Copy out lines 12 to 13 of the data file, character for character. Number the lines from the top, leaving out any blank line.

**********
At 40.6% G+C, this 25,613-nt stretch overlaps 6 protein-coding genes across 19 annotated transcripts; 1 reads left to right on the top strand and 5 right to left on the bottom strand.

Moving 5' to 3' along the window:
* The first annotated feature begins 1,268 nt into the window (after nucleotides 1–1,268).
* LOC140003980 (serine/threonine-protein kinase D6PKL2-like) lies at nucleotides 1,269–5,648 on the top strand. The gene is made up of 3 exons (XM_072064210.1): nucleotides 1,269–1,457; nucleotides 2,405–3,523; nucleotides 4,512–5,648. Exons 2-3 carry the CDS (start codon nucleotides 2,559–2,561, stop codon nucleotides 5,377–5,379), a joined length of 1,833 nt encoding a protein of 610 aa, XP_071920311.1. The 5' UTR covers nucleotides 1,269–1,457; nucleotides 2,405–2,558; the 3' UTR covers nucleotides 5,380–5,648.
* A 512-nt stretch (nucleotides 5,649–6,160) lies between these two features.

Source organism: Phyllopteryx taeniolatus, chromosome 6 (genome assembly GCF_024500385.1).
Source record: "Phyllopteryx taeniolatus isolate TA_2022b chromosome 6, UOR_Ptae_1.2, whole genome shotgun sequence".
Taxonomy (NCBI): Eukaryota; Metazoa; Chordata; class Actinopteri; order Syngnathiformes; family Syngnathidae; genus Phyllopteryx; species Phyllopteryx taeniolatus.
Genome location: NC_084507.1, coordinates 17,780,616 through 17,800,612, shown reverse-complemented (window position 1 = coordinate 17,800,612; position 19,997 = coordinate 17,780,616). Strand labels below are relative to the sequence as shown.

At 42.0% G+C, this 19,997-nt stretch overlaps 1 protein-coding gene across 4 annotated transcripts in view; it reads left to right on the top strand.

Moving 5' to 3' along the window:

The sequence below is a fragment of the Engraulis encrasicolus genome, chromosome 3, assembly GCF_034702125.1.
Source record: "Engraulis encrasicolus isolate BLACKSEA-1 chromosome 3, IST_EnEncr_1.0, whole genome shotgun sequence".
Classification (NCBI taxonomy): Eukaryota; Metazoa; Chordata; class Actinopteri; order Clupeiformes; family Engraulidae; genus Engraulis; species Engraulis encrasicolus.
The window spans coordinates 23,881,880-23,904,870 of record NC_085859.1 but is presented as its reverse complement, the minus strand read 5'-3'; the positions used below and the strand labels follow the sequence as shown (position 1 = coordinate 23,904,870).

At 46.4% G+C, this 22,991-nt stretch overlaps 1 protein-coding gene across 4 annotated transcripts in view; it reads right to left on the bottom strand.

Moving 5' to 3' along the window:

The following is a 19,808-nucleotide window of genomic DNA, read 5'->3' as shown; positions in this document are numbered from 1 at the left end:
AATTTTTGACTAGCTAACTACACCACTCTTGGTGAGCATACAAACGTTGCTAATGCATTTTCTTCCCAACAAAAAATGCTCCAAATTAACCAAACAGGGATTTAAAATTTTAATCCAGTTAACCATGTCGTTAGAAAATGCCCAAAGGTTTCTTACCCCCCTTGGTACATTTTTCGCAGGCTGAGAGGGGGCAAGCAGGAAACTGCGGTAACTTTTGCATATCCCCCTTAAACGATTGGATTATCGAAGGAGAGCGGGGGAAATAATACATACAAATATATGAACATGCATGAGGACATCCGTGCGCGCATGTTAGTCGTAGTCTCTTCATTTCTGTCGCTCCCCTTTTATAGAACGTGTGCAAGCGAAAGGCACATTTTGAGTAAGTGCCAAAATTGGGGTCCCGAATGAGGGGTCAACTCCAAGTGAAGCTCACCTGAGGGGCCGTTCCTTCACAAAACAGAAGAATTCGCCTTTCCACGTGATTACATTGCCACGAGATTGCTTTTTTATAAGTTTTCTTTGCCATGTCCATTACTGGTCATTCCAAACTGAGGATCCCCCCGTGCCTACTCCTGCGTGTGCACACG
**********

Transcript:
The sequence below is a fragment of the Engraulis encrasicolus genome, chromosome 3, assembly GCF_034702125.1.
Source record: "Engraulis encrasicolus isolate BLACKSEA-1 chromosome 3, IST_EnEncr_1.0, whole genome shotgun sequence".